A quieter chapter unfolds as the Crisis Command figures out its next move. They’ll have to move fast as the fate of the world and the multiverse hangs in the balance. This series adds more compelling ideas to the often tired super hero genre.
With Empathy dead and the fate of the world and the multiverse at stake, the Crisis Command is in ruins. Frontier has kept something from the team which has split it up when it’s needed most. Where do they go next?
Commanders in Crisis moves at a lightning speed as it’s establishing an entirely unique super hero universe while also developing new characters and throwing them into a crisis level event. It’s a lot to take in. This chapter continues to flesh out this world with a bit of history and further insight into the heroes of Crisis Command.
There’s quite a lot of exposition to sift through, but it’s all fascinating. Writer Steve Orlando lays out one interesting idea after another. Think of some of the crazy and jaw-dropping moments you’ve seen in super hero comics over the years. Now imagine them all happening in the span of a week. While this presents a ton of information, letterer Fabio Amelia keeps this moving at a nice pace so the text never feels like it’s too much.
A great example of this comes during a visit to the Hindsite, a prison where inmates are kept one day in the past. This is an absolutely brilliant idea. I love how colorist Francesca Carotenuto, joined by Chiara Di Francia, Nicolo Laporini, and Manuel A. Puppo, show this, with the characters appearing in a red haze to signify their time-displaced forms.
Where this doesn’t work in the book’s favor is with the cliffhanger ending. Under other circumstances, it might pack a punch, but since we don’t have the history of this world or these characters just yet, something that should be a startling revelation falls flat. It’s like that scene in Guardians of the Galaxy where Peter Quill introduces himself as Star-Lord and the other guy stops and says “…Who?”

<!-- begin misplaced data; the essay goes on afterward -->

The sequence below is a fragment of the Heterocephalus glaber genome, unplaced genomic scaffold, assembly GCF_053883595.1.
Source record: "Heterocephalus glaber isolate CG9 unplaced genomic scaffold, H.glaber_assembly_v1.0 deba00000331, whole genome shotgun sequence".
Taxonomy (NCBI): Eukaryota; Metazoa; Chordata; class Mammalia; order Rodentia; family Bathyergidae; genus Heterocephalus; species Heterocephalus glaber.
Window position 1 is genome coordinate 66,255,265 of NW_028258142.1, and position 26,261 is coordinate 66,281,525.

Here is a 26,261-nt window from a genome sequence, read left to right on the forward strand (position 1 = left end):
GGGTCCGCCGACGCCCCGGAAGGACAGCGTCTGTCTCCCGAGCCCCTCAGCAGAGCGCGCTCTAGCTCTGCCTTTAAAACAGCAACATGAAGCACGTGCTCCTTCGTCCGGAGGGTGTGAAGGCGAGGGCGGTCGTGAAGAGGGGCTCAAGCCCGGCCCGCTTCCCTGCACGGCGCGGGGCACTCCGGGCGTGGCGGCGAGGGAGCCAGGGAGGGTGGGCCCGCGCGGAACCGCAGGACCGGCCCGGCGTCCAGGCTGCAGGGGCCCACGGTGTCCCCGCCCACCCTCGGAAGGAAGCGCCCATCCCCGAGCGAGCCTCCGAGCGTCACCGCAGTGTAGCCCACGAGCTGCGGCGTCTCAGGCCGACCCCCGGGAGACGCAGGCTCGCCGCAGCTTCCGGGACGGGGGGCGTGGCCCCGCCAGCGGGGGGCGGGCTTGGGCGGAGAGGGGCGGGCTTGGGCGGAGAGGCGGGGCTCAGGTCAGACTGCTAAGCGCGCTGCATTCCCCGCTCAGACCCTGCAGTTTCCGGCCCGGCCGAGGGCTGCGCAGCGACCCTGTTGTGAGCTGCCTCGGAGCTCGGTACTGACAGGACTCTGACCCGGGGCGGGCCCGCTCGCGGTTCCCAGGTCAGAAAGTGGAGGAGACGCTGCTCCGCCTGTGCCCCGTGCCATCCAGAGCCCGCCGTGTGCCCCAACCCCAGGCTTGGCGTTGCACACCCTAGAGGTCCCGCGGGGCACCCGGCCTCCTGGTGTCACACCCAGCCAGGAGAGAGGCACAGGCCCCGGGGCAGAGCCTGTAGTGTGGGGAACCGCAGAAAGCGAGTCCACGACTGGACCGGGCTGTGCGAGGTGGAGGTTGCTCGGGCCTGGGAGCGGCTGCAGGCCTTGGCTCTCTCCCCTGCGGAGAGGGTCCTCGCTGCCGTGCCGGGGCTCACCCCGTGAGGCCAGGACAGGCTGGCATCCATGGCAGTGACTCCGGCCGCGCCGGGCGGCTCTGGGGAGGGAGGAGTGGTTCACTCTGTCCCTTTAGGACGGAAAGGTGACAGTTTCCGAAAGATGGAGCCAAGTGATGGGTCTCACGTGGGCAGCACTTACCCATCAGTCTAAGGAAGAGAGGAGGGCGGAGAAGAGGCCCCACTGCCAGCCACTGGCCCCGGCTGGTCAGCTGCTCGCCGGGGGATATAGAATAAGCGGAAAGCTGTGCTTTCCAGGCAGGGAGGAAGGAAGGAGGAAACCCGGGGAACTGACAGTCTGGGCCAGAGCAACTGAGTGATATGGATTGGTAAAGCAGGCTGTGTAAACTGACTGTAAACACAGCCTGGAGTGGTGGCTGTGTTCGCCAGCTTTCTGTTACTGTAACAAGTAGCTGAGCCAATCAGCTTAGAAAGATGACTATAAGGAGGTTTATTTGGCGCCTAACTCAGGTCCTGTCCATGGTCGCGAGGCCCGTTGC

Commanders in Crisis #5 also shows us the human side for some of the characters, including their relationships when they’re not in costume. This helps to further develop them, allowing us to invest in their lives. It’s often a side of super heroes that is either forgotten altogether or served as an afterthought so it’s refreshing to see it as such a major aspect here. It’s something that definitely helps this book stand apart from others in the genre.
Much of this human element shines through in Davide Tinto’s incredible artwork. The characters show so much emotion so it’s easy to read them and relate to them. More importantly, they look natural. They’re not overly expressive and definitely not in weird proportions. They look like real people even with their amazing abilities. This is shown well with Frontier, who bookends this issue. You can sense the pain and anguish radiating off her as she struggles to figure out what to do next.
With all the ground it’s covered so far, it’s remarkable that Commanders in Crisis is only five issues deep. The creative team continues to build up this fascinating universe of heroes, turning tropes of this genre on their head to tell a new and interesting story. It is a lot to take in at times though, so the momentum can be a little off, but it more than makes up for it with great character work and compelling ideas.